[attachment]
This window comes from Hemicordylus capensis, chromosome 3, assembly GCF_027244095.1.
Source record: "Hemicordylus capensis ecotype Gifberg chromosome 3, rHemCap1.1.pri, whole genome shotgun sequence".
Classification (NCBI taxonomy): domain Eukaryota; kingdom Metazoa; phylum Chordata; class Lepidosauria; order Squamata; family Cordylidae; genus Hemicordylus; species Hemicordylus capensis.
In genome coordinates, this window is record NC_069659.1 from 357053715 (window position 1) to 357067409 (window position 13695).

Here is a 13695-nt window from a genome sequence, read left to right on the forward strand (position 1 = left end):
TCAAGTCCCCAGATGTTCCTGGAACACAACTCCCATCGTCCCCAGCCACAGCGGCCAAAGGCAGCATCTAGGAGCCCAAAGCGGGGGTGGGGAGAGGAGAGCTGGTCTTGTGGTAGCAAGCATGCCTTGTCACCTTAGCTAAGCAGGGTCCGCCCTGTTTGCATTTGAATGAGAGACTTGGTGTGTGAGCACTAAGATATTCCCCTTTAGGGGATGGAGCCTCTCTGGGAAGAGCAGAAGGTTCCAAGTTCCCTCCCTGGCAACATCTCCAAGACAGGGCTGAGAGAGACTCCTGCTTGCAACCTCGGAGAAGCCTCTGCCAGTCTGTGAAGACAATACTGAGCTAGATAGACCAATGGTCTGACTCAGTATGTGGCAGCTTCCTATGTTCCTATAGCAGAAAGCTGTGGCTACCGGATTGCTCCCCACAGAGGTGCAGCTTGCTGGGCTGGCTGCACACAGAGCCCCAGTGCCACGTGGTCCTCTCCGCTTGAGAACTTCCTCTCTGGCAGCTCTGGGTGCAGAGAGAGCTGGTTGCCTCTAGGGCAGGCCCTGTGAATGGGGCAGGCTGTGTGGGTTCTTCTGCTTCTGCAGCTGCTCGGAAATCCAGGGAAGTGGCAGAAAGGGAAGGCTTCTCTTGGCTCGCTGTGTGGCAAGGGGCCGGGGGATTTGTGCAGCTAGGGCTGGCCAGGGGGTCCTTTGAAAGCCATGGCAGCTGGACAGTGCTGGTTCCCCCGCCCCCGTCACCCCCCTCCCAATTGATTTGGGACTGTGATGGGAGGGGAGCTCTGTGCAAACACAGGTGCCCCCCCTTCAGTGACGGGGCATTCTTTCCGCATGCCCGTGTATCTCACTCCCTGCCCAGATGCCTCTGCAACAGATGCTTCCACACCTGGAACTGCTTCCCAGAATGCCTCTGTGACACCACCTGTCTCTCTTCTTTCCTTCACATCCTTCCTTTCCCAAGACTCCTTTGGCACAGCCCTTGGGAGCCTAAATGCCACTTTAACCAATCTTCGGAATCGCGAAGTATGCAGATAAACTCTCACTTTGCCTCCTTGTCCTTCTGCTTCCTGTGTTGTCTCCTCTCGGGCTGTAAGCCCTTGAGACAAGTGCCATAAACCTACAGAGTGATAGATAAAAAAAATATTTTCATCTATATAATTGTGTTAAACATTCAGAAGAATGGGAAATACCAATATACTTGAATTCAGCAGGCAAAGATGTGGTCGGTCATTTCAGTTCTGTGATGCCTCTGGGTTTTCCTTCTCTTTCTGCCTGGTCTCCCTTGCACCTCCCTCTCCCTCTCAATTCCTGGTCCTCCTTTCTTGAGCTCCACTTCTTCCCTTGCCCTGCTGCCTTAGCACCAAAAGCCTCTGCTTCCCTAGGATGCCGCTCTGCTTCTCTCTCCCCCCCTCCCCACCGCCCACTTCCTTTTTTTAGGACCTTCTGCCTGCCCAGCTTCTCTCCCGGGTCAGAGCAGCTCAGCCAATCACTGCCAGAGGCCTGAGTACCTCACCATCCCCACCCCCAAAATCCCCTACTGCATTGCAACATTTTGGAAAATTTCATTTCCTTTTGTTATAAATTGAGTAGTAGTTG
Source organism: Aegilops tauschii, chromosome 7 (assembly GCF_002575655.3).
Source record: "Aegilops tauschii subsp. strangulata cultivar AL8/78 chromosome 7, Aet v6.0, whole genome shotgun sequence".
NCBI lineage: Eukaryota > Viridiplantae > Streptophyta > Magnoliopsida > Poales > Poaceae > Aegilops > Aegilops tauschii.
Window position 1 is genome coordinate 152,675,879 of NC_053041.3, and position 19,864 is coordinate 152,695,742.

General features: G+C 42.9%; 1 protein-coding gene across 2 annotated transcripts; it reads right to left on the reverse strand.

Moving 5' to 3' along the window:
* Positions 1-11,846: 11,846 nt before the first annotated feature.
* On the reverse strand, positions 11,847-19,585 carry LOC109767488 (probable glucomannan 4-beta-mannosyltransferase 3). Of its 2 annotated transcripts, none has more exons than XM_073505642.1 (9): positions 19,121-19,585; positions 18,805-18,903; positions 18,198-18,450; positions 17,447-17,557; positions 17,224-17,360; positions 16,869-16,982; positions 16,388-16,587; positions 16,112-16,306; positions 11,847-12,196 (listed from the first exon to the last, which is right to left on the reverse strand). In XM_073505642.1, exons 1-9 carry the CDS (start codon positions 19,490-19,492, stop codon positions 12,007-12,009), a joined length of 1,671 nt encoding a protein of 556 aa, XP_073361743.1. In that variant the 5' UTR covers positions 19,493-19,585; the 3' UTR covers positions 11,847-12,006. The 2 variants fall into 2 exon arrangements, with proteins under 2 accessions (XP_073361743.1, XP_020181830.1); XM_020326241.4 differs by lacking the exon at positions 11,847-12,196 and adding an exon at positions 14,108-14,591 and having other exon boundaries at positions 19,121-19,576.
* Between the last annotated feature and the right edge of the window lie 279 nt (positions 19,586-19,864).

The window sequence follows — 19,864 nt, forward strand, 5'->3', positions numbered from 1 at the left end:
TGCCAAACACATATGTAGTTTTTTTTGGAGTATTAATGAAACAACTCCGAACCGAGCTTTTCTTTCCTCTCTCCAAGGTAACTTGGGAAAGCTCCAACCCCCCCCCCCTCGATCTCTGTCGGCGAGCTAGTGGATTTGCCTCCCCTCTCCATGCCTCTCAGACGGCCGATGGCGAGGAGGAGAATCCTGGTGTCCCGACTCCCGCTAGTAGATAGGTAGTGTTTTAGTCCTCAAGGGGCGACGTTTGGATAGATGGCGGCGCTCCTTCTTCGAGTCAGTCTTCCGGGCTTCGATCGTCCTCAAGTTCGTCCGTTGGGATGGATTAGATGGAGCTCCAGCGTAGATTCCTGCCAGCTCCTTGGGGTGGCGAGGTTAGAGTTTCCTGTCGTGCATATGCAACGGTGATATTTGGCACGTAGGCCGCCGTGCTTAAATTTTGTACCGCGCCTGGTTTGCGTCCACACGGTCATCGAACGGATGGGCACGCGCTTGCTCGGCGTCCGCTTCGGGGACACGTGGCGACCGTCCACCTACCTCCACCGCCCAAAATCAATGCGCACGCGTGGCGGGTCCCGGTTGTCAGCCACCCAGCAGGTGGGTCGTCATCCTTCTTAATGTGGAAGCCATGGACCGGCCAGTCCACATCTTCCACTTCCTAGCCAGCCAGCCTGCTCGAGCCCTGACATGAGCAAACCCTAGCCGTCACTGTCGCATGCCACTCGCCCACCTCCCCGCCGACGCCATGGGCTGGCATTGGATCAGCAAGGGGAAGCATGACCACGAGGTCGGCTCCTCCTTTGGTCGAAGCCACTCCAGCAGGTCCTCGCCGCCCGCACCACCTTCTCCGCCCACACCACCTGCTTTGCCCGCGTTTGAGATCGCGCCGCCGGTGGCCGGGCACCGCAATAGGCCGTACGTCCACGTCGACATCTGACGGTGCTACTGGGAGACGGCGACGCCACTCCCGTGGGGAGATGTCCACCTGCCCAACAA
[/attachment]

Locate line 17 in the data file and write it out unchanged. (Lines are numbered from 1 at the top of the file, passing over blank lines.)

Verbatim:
TGCCAAACACATATGTAGTTTTTTTTGGAGTATTAATGAAACAACTCCGAACCGAGCTTTTCTTTCCTCTCTCCAAGGTAACTTGGGAAAGCTCCAACCCCCCCCCCCTCGATCTCTGTCGGCGAGCTAGTGGATTTGCCTCCCCTCTCCATGCCTCTCAGACGGCCGATGGCGAGGAGGAGAATCCTGGTGTCCCGACTCCCGCTAGTAGATAGGTAGTGTTTTAGTCCTCAAGGGGCGACGTTTGGATAGATGGCGGCGCTCCTTCTTCGAGTCAGTCTTCCGGGCTTCGATCGTCCTCAAGTTCGTCCGTTGGGATGGATTAGATGGAGCTCCAGCGTAGATTCCTGCCAGCTCCTTGGGGTGGCGAGGTTAGAGTTTCCTGTCGTGCATATGCAACGGTGATATTTGGCACGTAGGCCGCCGTGCTTAAATTTTGTACCGCGCCTGGTTTGCGTCCACACGGTCATCGAACGGATGGGCACGCGCTTGCTCGGCGTCCGCTTCGGGGACACGTGGCGACCGTCCACCTACCTCCACCGCCCAAAATCAATGCGCACGCGTGGCGGGTCCCGGTTGTCAGCCACCCAGCAGGTGGGTCGTCATCCTTCTTAATGTGGAAGCCATGGACCGGCCAGTCCACATCTTCCACTTCCTAGCCAGCCAGCCTGCTCGAGCCCTGACATGAGCAAACCCTAGCCGTCACTGTCGCATGCCACTCGCCCACCTCCCCGCCGACGCCATGGGCTGGCATTGGATCAGCAAGGGGAAGCATGACCACGAGGTCGGCTCCTCCTTTGGTCGAAGCCACTCCAGCAGGTCCTCGCCGCCCGCACCACCTTCTCCGCCCACACCACCTGCTTTGCCCGCGTTTGAGATCGCGCCGCCGGTGGCCGGGCACCGCAATAGGCCGTACGTCCACGTCGACATCTGACGGTGCTACTGGGAGACGGCGACGCCACTCCCGTGGGGAGATGTCCACCTGCCCAACAA